Mars Racer XRC Branded Peugeot - I Bet Matt Damon Wished He had One in Mars

I remember playing with cars when I was a kid, and if my memory serves me right, this is exactly how I imagined them in my mind. It’s no wonder my eyes dilated and suddenly everything seemed clearer when I first laid my sight on the design.
Peugeot XRC 11 photos
Photo: Tiago Aiello / Behance
Peugeot XRCPeugeot XRCPeugeot XRCPeugeot XRCPeugeot XRCPeugeot XRCPeugeot XRCPeugeot XRCPeugeot XRCPeugeot XRC
Every once in a while, we find an idea that maybe didn’t get enough praise at the time it arose, or purely and simply, it has sparked a whole new genre of vehicles that we just aren't able to manifest yet. I feel this may be the case with the Peugeot XRC.

Now personally, I'm just an adult sized kid, so when I first saw the XRC my eyes lit up. Now, I didn’t go fully bonkers, but parts of my childhood did flash before my eyes. It first reminded me of a sci-fi F1 car, or simply the way I saw F1 cars on TV. The next childhood scene that I witnessed was me playing with my old RC cars.

This later vision would prove to be much closer to the truth behind the design than I may have imagined at the time. Upon researching this concept, I found out that the original design for the XRC was made exactly with the idea of an adult-sized RC car. The design of the XRC is one destined for desert rallies and off-road terrain. It sure as hell looks like it, no doubt about that.

Peugeot XRC
Photo: Tiago Aiello / Behance
The design is created by Tiago Aiello of Gothenburg, Sweden. He has a history working as a CGI artist and is currently a Visualization Artist for Volvo and Polestar. This history really shows in these renderings. But I don’t mind one bit. The kid got me dreaming.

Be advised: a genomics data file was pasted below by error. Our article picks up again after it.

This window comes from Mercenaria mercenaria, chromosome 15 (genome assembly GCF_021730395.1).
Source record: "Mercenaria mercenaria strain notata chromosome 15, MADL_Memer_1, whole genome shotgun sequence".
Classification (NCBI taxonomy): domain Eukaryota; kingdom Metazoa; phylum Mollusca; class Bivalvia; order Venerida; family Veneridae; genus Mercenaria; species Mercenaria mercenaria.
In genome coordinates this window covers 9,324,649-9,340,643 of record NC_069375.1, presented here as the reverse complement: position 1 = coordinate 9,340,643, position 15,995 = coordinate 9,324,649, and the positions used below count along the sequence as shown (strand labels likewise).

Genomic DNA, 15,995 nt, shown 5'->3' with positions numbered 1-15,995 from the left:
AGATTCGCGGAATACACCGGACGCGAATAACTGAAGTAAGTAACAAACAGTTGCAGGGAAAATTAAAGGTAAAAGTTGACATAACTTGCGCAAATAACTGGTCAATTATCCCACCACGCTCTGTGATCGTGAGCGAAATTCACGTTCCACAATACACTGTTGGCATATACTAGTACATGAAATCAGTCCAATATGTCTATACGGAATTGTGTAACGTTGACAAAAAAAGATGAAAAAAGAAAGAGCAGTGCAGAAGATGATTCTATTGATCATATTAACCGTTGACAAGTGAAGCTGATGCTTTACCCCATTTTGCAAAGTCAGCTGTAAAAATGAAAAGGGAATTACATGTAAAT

The design is a futuristic speed demon. I could very well see this in the next Mars movie. You know, the one about racing on different planets. Seriously just have a look again in the gallery. Notice the huge knobs on the front and back tires. Where have you seen a similar design? On Mars rovers. And it makes sense that all terrain wheels would look something like rover wheels - they're made to tackle unknown and unexpected terrains.

The body is reminiscent of F1 cars. The front dips low, real low, and the only real rise in the frame is caused by the driver pod. Speaking of driver pods, this design only allows one driver at a time. Once the windshield breaks the low body design, it continues to the back, offering a very aerodynamic look that really pulls the eyes in. The sides of the XRC run low and along the driver pod front the front all the way to the back.

Peugeot XRC
Photo: Tiago Aiello / Behance
At the rear, the vehicle really tapers off and brings a very aesthetically pleasing finish to the body. A thin and narrow rear give the overall car a teardrop or even a bit of an hourglass figure. Vertical and slim LED lighting for stop signals work very well with her fine backside. But the true beauty behind the rear lies in the suspension. The entire body is suspended on four massive springs and an axel.

That axel leads to two arms that hold the double-wide wheels in place. The rear tires are also twice as wide as the front tires and about 1/6 larger. This further lifts the vehicles rear and pushes the nose of the car into the ground. At the front two shorter arms are designed directly into the chassis and seem to eliminate the suspension, or we simply cannot see the same suspension set-up as on the back. If that’s true, then the suspension for the front should be built right into the arms.

The driving and steering mechanism for the Peugeot seems to be one based on a static wheel upon which the tires rotate, much like a magnetic propulsion system, or like the drivetrain on the Nawa Racer.

The cockpit of the XRC opens forward to allow the driver to step in all futuristic like. OOO, I just can't wait to see a movie with these things.
If you liked the article, please follow us:  Google News icon Google News Youtube Instagram Twitter
About the author: Cristian Curmei
Cristian Curmei profile photo

A bit of a nomad at heart (being born in Europe and raised in several places in the USA), Cristian is enamored with travel trailers, campers and bikes. He also tests and writes about urban means of transportation like scooters, mopeds and e-bikes (when he's not busy hosting our video stories and guides).
Full profile


Would you like AUTOEVOLUTION to send you notifications?

You will only receive our top stories